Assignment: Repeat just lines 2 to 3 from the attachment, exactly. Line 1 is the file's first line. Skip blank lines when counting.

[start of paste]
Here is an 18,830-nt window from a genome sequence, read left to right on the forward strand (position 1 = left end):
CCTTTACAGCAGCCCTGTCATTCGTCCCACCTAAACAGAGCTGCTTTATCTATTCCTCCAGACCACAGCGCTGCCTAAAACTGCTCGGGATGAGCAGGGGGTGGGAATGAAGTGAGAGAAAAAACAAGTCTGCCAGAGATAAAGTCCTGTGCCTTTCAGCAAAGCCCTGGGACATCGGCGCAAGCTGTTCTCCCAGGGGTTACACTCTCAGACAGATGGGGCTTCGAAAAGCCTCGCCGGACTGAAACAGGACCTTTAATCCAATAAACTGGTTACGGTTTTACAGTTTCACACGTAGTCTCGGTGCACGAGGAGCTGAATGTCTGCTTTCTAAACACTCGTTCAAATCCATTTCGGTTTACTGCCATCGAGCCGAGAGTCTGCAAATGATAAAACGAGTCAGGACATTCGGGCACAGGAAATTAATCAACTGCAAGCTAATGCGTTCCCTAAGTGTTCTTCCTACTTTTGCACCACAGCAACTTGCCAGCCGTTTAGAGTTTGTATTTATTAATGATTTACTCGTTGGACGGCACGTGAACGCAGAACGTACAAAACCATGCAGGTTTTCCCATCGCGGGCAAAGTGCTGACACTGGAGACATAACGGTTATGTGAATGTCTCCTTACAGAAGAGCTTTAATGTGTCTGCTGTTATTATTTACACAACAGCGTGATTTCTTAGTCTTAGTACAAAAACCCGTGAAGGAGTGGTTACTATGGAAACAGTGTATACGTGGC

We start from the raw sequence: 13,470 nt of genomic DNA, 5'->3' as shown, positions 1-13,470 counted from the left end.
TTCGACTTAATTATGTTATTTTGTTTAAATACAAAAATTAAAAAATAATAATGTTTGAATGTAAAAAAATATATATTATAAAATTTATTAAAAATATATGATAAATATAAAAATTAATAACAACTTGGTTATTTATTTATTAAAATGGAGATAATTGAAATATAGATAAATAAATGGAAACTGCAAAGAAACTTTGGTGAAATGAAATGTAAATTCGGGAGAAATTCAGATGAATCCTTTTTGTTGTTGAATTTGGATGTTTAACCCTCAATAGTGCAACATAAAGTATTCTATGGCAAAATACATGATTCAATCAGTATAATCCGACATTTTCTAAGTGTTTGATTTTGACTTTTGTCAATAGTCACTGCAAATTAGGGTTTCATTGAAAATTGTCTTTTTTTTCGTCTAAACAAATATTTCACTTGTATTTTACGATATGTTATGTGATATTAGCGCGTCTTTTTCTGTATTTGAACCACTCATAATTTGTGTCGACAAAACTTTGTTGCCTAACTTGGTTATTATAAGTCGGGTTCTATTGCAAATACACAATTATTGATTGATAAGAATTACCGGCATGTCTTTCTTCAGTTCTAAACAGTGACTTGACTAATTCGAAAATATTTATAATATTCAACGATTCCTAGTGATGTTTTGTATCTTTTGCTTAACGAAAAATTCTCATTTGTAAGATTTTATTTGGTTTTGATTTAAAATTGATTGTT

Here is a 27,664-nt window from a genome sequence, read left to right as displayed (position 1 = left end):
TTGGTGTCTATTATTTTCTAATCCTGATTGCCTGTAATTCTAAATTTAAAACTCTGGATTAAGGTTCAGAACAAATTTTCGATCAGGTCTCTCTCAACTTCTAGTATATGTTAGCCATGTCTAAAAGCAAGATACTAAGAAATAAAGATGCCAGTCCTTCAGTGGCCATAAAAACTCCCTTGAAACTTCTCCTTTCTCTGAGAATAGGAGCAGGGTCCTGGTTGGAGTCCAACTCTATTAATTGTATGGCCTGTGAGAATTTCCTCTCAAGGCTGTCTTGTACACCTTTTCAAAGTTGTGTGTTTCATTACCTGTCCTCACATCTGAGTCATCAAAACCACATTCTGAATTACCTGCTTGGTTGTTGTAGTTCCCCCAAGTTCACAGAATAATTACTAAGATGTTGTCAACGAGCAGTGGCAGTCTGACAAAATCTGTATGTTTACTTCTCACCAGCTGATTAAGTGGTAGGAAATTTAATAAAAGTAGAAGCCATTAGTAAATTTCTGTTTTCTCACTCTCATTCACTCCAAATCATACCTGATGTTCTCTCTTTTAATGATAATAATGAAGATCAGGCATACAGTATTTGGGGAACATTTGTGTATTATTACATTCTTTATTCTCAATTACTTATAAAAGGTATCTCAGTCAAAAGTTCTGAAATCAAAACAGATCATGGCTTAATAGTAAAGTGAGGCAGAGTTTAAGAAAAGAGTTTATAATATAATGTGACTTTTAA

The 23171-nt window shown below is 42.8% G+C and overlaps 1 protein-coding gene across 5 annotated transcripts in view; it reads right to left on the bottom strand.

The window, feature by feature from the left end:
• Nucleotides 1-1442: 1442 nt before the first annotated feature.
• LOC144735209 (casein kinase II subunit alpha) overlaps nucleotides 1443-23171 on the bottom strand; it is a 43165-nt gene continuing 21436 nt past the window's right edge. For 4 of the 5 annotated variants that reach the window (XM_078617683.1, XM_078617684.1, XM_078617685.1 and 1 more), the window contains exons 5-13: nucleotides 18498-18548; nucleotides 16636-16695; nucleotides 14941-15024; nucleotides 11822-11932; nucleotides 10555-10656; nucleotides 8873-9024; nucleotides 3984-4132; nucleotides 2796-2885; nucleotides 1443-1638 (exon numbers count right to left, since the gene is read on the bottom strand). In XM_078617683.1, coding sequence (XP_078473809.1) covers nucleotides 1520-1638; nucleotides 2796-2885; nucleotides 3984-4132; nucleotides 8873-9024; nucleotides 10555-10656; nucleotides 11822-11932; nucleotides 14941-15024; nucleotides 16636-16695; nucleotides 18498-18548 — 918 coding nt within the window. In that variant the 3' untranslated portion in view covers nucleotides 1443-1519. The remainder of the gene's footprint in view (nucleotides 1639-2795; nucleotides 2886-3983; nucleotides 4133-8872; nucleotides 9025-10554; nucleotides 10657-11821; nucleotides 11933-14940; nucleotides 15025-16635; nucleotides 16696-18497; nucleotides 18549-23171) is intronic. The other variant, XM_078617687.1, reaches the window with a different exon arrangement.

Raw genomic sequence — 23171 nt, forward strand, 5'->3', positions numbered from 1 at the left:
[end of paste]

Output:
CCTTTACAGCAGCCCTGTCATTCGTCCCACCTAAACAGAGCTGCTTTATCTATTCCTCCAGACCACAGCGCTGCCTAAAACTGCTCGGGATGAGCAGGGGGTGGGAATGAAGTGAGAGAAAAAACAAGTCTGCCAGAGATAAAGTCCTGTGCCTTTCAGCAAAGCCCTGGGACATCGGCGCAAGCTGTTCTCCCAGGGGTTACACTCTCAGACAGATGGGGCTTCGAAAAGCCTCGCCGGACTGAAACAGGACCTTTAATCCAATAAACTGGTTACGGTTTTACAGTTTCACACGTAGTCTCGGTGCACGAGGAGCTGAATGTCTGCTTTCTAAACACTCGTTCAAATCCATTTCGGTTTACTGCCATCGAGCCGAGAGTCTGCAAATGATAAAACGAGTCAGGACATTCGGGCACAGGAAATTAATCAACTGCAAGCTAATGCGTTCCCTAAGTGTTCTTCCTACTTTTGCACCACAGCAACTTGCCAGCCGTTTAGAGTTTGTATTTATTAATGATTTACTCGTTGGACGGCACGTGAACGCAGAACGTACAAAACCATGCAGGTTTTCCCATCGCGGGCAAAGTGCTGACACTGGAGACATAACGGTTATGTGAATGTCTCCTTACAGAAGAGCTTTAATGTGTCTGCTGTTATTATTTACACAACAGCGTGATTTCTTAGTCTTAGTACAAAAACCCGTGAAGGAGTGGTTACTATGGAAACAGTGTATACGTGGC

We start from the raw sequence: 13,470 nt of genomic DNA, 5'->3' as shown, positions 1-13,470 counted from the left end.